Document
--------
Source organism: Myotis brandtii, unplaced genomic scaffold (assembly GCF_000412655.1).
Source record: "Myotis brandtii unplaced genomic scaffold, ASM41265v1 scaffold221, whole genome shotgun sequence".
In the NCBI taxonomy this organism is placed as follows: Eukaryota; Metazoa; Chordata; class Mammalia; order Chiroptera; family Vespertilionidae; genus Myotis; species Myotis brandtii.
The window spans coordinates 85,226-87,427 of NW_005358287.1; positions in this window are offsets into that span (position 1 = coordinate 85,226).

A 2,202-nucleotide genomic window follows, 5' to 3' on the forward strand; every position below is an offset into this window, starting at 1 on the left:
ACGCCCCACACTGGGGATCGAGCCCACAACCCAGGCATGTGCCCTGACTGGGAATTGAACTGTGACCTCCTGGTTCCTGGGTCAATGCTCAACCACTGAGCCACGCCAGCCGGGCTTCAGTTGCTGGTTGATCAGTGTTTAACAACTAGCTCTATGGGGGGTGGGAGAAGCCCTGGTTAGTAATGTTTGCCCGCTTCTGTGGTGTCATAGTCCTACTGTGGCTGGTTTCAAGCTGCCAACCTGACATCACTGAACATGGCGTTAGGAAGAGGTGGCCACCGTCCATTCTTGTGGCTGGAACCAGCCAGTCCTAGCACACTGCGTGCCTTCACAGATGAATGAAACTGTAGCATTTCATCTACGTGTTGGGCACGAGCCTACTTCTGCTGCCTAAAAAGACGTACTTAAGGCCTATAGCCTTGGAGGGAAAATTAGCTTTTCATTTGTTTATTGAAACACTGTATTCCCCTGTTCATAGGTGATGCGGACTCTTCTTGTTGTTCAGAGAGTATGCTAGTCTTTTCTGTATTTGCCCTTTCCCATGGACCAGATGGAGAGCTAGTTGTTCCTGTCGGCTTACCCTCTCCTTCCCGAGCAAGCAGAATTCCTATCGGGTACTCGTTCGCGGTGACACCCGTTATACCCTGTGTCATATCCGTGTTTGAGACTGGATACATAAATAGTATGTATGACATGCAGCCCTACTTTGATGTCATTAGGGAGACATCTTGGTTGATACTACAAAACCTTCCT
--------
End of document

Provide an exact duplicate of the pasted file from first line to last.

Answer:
Source organism: Myotis brandtii, unplaced genomic scaffold (assembly GCF_000412655.1).
Source record: "Myotis brandtii unplaced genomic scaffold, ASM41265v1 scaffold221, whole genome shotgun sequence".
In the NCBI taxonomy this organism is placed as follows: Eukaryota; Metazoa; Chordata; class Mammalia; order Chiroptera; family Vespertilionidae; genus Myotis; species Myotis brandtii.
The window spans coordinates 85,226-87,427 of NW_005358287.1; positions in this window are offsets into that span (position 1 = coordinate 85,226).

A 2,202-nucleotide genomic window follows, 5' to 3' on the forward strand; every position below is an offset into this window, starting at 1 on the left:
ACGCCCCACACTGGGGATCGAGCCCACAACCCAGGCATGTGCCCTGACTGGGAATTGAACTGTGACCTCCTGGTTCCTGGGTCAATGCTCAACCACTGAGCCACGCCAGCCGGGCTTCAGTTGCTGGTTGATCAGTGTTTAACAACTAGCTCTATGGGGGGTGGGAGAAGCCCTGGTTAGTAATGTTTGCCCGCTTCTGTGGTGTCATAGTCCTACTGTGGCTGGTTTCAAGCTGCCAACCTGACATCACTGAACATGGCGTTAGGAAGAGGTGGCCACCGTCCATTCTTGTGGCTGGAACCAGCCAGTCCTAGCACACTGCGTGCCTTCACAGATGAATGAAACTGTAGCATTTCATCTACGTGTTGGGCACGAGCCTACTTCTGCTGCCTAAAAAGACGTACTTAAGGCCTATAGCCTTGGAGGGAAAATTAGCTTTTCATTTGTTTATTGAAACACTGTATTCCCCTGTTCATAGGTGATGCGGACTCTTCTTGTTGTTCAGAGAGTATGCTAGTCTTTTCTGTATTTGCCCTTTCCCATGGACCAGATGGAGAGCTAGTTGTTCCTGTCGGCTTACCCTCTCCTTCCCGAGCAAGCAGAATTCCTATCGGGTACTCGTTCGCGGTGACACCCGTTATACCCTGTGTCATATCCGTGTTTGAGACTGGATACATAAATAGTATGTATGACATGCAGCCCTACTTTGATGTCATTAGGGAGACATCTTGGTTGATACTACAAAACCTTCCT